How to Avoid and Resolve Trust Fund Recovery Penalties: Guide for Employees and Third Parties

Trust Fund Recovery Penalty

The IRS Can Assess Trust Fund Recovery Penalties Against Employees, Accountants, and Other Third-Parties. If the IRS contacts you about a trust fund recovery penalty, you need to respond carefully.

The IRS is extremely serious about payroll taxes — if a business fails to pay these taxes, the agency may assess trust fund penalties equal to the amount of the tax as well as other penalties and interest. 

The trust fund recovery penalty is unique because it isn't just assessed against the business or its owners. The IRS can assess this civil penalty against employees and even third parties that have been contracted to take care of payroll. If you're liable for unpaid payroll taxes, you can also face criminal penalties.

If the IRS is investigating your involvement in unpaid payroll taxes, do not take this issue lightly. Get help from an experienced tax attorney or another tax professional licensed to represent you in front of the IRS. 

Why Is the IRS So Aggressive About Trust Fund Recovery Penalties?

Payroll taxes include Social Security contributions, Medicare premiums, and federal income tax paid by employees through their paychecks. By law, employers must withhold these taxes from their employees' paychecks and send these amounts to the IRS as well as matching amounts for the employer's contribution to Social Security and Medicare. 

Social Security and Medicare payments are critical to fund these programs. If employers don't make these payments, the government will not have adequate funds to make Social Security payments or to fund Medicare coverage.

Federal income taxes withheld from paychecks are supposed to cover employees' tax liabilities, but they can also be refunded to the employee if they earn a tax refund. Again, the government will struggle to make these payments if they don't collect the funds.

Essentially, the IRS sees unpaid employee payroll taxes as theft. Employers have withheld the funds from their employees' pay, and if they pocket the funds or use them for other purposes instead of sending them to the IRS, they are ostensibly stealing from both the employee and the government. If you as an employee get caught in the crossfire of an employer's unpaid payroll taxes, you can face serious financial and legal consequences. 


Who Is Liable for Trust Fund Recovery Penalties?

Obviously, the owner of the business, corporate officers, partnership members, trustees, and directors can be held liable for trust fund recovery penalties. With most business taxes and IRS penalties, the list stops at those responsible parties. But trust fund taxes are different. 

Anyone who had a duty to withhold and remit the payroll taxes can also be held responsible. This includes employees, stockholders, personal representatives, lenders, creditors, accountants, bookkeepers, employees of payroll companies, and attorneys.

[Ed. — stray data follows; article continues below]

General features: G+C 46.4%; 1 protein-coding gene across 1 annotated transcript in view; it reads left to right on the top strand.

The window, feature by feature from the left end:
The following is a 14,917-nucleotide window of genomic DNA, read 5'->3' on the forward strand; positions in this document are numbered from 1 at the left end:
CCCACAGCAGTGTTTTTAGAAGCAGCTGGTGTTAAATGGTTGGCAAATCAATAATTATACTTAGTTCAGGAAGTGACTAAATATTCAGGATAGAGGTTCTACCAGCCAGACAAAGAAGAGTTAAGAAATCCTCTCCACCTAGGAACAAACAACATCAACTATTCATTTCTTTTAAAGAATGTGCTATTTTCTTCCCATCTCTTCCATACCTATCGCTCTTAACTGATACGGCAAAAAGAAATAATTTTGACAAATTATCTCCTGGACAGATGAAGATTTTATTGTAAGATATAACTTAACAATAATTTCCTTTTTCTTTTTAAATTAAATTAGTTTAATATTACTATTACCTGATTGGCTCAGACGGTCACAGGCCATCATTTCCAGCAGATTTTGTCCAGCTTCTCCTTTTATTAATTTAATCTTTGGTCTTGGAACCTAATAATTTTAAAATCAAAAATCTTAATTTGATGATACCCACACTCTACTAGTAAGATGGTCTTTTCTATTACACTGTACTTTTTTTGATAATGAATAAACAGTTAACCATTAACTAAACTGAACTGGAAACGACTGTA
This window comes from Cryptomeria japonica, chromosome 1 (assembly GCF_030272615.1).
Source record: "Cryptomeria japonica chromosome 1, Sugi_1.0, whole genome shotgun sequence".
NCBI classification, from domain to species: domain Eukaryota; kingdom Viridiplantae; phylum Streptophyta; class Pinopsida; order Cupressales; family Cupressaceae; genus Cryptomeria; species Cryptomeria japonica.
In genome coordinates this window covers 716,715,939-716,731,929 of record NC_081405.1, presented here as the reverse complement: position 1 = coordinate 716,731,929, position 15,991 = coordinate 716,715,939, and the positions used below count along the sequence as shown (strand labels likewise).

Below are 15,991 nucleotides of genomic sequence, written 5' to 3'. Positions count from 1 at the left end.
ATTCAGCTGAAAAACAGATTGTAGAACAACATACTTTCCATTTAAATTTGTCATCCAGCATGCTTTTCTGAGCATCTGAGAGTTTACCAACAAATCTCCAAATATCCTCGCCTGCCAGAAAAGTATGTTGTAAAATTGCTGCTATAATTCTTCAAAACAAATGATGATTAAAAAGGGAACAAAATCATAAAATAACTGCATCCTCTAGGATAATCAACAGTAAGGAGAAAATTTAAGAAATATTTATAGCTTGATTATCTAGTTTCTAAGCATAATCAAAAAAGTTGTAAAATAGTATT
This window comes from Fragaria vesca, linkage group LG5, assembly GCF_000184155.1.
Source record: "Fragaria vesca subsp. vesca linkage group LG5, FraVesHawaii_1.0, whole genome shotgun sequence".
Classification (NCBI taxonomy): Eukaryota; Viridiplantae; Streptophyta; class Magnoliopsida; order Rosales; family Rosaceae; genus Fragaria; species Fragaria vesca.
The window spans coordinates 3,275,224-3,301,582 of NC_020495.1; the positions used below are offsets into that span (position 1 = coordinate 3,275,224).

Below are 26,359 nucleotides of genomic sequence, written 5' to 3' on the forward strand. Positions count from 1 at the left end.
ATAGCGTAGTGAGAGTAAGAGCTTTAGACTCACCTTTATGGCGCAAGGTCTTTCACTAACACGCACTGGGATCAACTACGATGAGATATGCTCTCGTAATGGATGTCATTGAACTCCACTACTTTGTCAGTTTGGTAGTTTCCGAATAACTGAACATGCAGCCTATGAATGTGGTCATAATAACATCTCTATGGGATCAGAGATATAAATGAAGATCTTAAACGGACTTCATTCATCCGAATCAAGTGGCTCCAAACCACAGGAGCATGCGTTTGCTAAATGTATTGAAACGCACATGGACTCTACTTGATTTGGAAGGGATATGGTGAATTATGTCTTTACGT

To be held liable for a trust fund recovery, you must have willfully failed to collect and pay the tax. But what does this mean? How does the IRS assess that you were responsible and that you willfully ignored your obligation? Keep reading for an overview of the process. 

Determining Liability for Trust Fund Recovery Penalties

To assess responsibility for trust fund taxes, the IRS revenue officer doesn't just look at the person's job title. They take several factors other factors into account, and they assess whether or not the person does the following:

  • Manages day-to-day company affairs.
  • Signs checks for the business. 
  • Refuses to sign checks and thus prevents the payment of the tax.
  • Makes financial decisions. 
  • Controls payroll disbursements. 
  • Makes withholding deposits. 
  • Prepares payroll tax returns. 
  • Decides which bills get paid first.
  • Hires or fires employees. 

Trust fund recovery liability has gone through multiple court cases, and while the courts pay close attention to the person's role in the company, they tend to pay particular attention to the issue of prioritization. If you decided that the company should pay other bills instead of payroll taxes, you may be considered liable. 

To assess liability, the revenue officer will request financial documents such as canceled checks or business records that may indicate who is responsible. If the business doesn't provide the information voluntarily, the IRS can issue a legal summons. 

What Is Willful Failure to Pay Payroll Tax?

To be held liable for payroll taxes and trust fund recovery penalties, you must have acted willfully. This doesn't mean that you must have demonstrated malicious intent to defraud the government. Willfulness just means that you made a voluntary and conscious decision not to pay the trust fund taxes. 

For example, if you decided to pay the electric bill instead of covering withholding, you may be held responsible. 

What Should You Do If the IRS Thinks You're Liable for a Trust Fund Recovery Penalty